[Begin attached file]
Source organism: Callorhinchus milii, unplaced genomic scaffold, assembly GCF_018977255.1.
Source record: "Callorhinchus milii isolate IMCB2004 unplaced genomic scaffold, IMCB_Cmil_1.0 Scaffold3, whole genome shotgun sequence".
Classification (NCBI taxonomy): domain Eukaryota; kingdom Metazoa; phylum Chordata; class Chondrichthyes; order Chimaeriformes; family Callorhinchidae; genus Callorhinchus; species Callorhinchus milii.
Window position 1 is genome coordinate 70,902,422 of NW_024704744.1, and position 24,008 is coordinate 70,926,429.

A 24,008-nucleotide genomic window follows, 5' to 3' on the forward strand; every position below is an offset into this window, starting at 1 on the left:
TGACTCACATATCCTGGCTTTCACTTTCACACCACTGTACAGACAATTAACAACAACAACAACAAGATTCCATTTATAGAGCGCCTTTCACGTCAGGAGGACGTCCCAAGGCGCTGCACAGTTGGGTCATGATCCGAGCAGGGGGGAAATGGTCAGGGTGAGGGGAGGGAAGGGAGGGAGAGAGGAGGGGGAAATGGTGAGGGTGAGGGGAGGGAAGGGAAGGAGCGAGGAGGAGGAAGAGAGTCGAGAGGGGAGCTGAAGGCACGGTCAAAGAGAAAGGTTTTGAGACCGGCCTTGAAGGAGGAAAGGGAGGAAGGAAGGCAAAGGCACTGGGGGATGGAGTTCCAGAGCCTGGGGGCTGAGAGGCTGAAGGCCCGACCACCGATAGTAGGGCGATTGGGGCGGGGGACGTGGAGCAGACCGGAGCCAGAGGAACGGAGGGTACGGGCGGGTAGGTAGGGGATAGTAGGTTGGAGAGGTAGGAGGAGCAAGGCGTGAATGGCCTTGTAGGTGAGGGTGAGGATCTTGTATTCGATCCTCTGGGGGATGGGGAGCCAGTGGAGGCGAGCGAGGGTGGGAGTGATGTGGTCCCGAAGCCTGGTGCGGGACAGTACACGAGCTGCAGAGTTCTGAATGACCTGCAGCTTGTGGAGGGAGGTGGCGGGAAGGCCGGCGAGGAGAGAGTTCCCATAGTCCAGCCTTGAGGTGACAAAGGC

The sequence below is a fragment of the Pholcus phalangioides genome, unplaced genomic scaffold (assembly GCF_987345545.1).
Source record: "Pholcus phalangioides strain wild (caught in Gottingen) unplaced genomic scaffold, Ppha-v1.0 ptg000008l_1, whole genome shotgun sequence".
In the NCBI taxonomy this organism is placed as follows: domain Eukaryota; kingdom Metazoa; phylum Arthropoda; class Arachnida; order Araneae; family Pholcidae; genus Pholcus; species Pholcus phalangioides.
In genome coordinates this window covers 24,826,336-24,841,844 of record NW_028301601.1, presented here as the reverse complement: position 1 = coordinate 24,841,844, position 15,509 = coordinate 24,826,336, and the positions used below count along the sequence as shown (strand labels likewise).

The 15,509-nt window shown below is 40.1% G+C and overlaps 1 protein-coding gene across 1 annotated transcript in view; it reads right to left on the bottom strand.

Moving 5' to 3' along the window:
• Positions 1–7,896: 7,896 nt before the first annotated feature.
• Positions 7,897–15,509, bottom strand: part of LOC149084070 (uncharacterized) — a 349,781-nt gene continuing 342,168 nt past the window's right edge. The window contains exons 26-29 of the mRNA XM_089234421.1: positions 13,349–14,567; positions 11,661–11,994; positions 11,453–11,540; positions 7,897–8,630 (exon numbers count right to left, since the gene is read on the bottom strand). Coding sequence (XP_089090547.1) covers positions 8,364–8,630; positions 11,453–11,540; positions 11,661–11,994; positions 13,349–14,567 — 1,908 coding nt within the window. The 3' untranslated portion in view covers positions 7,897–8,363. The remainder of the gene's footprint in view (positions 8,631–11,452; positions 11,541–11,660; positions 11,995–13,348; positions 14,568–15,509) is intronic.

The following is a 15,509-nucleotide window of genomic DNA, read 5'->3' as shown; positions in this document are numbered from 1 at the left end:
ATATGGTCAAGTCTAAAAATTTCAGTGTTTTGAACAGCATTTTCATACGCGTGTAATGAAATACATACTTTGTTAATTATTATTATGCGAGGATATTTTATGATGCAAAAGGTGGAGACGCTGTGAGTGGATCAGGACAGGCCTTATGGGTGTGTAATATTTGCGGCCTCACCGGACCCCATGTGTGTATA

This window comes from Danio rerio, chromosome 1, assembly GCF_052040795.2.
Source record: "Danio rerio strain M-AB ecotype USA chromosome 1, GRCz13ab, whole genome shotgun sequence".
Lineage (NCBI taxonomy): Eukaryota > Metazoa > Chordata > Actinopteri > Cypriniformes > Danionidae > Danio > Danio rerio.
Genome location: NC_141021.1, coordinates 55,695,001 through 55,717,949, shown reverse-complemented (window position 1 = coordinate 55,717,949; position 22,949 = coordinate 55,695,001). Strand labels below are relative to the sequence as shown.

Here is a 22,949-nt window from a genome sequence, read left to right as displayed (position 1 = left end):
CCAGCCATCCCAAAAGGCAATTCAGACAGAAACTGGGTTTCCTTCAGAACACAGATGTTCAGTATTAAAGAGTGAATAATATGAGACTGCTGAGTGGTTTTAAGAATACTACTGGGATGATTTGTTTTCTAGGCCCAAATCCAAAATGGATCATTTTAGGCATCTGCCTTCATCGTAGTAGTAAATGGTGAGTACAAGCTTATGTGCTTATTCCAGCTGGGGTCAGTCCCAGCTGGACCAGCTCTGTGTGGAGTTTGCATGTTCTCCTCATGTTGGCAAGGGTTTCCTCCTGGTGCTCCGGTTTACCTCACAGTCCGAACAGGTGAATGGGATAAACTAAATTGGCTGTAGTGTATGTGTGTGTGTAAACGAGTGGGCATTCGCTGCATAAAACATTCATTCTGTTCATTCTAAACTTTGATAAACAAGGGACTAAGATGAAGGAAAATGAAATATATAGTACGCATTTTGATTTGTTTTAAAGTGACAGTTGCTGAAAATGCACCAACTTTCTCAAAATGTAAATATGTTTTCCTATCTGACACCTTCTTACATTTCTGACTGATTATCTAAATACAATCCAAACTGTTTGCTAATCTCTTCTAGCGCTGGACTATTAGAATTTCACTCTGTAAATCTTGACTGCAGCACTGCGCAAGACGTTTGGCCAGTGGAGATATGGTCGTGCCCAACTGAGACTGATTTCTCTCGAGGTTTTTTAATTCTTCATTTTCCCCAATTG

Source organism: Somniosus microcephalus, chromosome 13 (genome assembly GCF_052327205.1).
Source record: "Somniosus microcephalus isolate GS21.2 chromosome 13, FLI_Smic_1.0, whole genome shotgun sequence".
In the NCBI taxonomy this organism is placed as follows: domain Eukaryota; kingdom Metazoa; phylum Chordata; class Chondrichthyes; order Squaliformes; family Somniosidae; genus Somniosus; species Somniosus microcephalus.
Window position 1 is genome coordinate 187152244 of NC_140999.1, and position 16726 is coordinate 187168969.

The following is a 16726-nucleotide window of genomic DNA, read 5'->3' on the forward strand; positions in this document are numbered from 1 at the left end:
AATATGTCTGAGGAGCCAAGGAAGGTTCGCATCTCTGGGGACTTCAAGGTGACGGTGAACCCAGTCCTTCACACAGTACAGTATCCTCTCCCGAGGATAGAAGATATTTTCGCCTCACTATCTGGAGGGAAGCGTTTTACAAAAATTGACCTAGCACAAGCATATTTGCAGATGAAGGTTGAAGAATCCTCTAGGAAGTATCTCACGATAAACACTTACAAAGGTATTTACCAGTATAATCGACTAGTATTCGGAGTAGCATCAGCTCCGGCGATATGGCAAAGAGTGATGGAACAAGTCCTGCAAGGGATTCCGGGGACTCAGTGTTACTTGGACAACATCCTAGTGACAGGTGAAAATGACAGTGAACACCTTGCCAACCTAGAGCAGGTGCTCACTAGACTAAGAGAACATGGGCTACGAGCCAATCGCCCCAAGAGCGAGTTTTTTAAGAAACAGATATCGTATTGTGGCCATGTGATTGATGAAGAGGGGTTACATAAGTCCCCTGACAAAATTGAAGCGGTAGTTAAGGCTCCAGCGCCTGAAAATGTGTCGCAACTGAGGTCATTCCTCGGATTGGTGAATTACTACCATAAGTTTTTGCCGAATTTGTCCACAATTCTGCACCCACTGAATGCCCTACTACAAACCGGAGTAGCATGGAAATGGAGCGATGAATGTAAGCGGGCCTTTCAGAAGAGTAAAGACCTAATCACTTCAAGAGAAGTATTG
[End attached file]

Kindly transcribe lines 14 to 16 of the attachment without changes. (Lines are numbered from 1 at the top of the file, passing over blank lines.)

• Positions 7,897–15,509, bottom strand: part of LOC149084070 (uncharacterized) — a 349,781-nt gene continuing 342,168 nt past the window's right edge. The window contains exons 26-29 of the mRNA XM_089234421.1: positions 13,349–14,567; positions 11,661–11,994; positions 11,453–11,540; positions 7,897–8,630 (exon numbers count right to left, since the gene is read on the bottom strand). Coding sequence (XP_089090547.1) covers positions 8,364–8,630; positions 11,453–11,540; positions 11,661–11,994; positions 13,349–14,567 — 1,908 coding nt within the window. The 3' untranslated portion in view covers positions 7,897–8,363. The remainder of the gene's footprint in view (positions 8,631–11,452; positions 11,541–11,660; positions 11,995–13,348; positions 14,568–15,509) is intronic.

The following is a 15,509-nucleotide window of genomic DNA, read 5'->3' as shown; positions in this document are numbered from 1 at the left end:
ATATGGTCAAGTCTAAAAATTTCAGTGTTTTGAACAGCATTTTCATACGCGTGTAATGAAATACATACTTTGTTAATTATTATTATGCGAGGATATTTTATGATGCAAAAGGTGGAGACGCTGTGAGTGGATCAGGACAGGCCTTATGGGTGTGTAATATTTGCGGCCTCACCGGACCCCATGTGTGTATA